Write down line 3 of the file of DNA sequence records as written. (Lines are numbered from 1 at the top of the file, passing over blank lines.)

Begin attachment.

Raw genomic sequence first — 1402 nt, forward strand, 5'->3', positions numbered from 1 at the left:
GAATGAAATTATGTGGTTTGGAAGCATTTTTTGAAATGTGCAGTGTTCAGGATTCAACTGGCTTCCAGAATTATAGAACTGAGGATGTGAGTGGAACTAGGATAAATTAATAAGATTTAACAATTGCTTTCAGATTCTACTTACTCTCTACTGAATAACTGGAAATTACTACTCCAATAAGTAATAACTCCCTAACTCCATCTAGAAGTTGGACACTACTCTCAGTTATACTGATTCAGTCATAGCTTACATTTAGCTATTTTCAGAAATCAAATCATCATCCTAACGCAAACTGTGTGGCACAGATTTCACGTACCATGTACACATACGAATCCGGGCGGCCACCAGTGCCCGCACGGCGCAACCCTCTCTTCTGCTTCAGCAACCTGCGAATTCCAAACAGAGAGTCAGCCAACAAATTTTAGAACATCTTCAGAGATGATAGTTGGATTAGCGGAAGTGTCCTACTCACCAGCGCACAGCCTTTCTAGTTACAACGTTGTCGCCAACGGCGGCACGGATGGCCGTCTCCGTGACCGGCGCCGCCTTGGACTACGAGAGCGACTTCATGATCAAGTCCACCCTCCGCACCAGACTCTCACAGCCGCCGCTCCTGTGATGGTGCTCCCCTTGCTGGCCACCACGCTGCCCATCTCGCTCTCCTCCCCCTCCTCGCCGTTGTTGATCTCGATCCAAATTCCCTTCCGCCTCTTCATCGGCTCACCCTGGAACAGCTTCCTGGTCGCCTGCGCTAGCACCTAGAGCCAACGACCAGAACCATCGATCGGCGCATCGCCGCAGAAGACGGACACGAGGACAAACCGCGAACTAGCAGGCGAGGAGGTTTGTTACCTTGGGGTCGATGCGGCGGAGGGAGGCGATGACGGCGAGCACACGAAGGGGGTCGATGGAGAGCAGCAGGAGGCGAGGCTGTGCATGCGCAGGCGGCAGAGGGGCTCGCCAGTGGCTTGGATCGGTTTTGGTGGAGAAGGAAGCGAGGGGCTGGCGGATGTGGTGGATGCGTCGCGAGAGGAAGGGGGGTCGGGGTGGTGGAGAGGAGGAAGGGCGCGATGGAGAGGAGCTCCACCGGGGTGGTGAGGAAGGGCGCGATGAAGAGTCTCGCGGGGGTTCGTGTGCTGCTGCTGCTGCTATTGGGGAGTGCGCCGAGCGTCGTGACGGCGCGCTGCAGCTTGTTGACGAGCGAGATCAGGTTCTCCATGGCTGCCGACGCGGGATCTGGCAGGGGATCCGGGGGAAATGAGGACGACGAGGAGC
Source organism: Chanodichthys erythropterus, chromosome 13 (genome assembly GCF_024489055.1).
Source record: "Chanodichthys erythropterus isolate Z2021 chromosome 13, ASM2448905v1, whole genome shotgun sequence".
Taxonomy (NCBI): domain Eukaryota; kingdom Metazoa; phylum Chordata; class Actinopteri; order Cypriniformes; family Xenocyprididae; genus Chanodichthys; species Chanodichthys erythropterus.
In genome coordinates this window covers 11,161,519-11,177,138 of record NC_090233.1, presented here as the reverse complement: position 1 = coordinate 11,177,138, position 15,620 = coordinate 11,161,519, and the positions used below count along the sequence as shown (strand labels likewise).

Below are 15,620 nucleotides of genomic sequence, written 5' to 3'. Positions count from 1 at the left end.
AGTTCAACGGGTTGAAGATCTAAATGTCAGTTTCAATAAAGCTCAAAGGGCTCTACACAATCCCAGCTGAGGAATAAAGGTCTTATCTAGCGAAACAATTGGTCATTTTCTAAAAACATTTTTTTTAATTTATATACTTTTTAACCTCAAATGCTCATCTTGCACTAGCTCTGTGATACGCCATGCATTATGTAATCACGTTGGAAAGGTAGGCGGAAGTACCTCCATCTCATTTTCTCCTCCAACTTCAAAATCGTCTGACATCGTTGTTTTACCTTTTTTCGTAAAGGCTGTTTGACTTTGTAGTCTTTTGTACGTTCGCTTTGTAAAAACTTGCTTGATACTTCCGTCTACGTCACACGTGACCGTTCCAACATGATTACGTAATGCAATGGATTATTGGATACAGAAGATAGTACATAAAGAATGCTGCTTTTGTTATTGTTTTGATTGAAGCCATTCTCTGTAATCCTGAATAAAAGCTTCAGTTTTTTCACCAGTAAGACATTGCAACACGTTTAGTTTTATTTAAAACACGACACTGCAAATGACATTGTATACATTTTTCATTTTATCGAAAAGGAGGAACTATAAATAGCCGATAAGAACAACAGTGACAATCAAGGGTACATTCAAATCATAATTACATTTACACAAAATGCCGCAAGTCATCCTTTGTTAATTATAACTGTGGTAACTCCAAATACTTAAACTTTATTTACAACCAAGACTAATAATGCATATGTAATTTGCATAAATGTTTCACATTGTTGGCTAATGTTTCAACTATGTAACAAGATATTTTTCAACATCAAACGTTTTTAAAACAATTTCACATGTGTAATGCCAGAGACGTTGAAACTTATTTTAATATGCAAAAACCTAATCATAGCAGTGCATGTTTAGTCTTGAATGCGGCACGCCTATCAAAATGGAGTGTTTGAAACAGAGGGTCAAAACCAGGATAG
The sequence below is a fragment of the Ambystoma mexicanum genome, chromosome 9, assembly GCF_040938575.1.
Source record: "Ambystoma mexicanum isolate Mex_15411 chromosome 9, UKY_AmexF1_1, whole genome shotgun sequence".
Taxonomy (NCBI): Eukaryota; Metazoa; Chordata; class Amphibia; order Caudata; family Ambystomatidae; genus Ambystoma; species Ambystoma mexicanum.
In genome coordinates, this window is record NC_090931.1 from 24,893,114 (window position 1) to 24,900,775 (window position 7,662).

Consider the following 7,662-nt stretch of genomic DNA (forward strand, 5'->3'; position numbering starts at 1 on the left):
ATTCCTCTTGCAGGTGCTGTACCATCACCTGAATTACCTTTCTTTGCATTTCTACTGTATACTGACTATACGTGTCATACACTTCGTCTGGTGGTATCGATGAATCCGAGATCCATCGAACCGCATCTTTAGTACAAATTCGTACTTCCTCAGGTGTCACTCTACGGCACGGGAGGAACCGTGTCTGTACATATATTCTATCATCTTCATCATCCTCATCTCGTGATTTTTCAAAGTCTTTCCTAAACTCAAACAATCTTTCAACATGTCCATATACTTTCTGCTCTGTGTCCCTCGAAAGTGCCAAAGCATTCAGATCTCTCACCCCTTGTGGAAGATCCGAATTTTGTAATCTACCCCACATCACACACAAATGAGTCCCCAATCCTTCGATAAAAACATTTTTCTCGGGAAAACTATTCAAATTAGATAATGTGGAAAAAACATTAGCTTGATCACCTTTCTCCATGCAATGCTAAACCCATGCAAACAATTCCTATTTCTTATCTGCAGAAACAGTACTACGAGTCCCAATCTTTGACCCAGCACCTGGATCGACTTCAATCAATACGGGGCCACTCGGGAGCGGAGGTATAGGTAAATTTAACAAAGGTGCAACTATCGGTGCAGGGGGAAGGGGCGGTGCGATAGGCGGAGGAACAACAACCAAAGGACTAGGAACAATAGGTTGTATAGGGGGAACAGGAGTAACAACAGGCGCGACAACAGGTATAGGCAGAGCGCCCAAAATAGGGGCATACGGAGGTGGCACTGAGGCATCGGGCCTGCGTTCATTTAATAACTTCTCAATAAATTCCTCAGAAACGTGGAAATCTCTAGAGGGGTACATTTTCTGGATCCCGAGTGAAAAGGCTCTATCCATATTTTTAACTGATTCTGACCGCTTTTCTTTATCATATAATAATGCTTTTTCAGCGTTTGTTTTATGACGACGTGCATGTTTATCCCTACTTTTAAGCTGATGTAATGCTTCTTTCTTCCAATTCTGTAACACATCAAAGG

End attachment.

Source organism: Chanodichthys erythropterus, chromosome 13 (genome assembly GCF_024489055.1).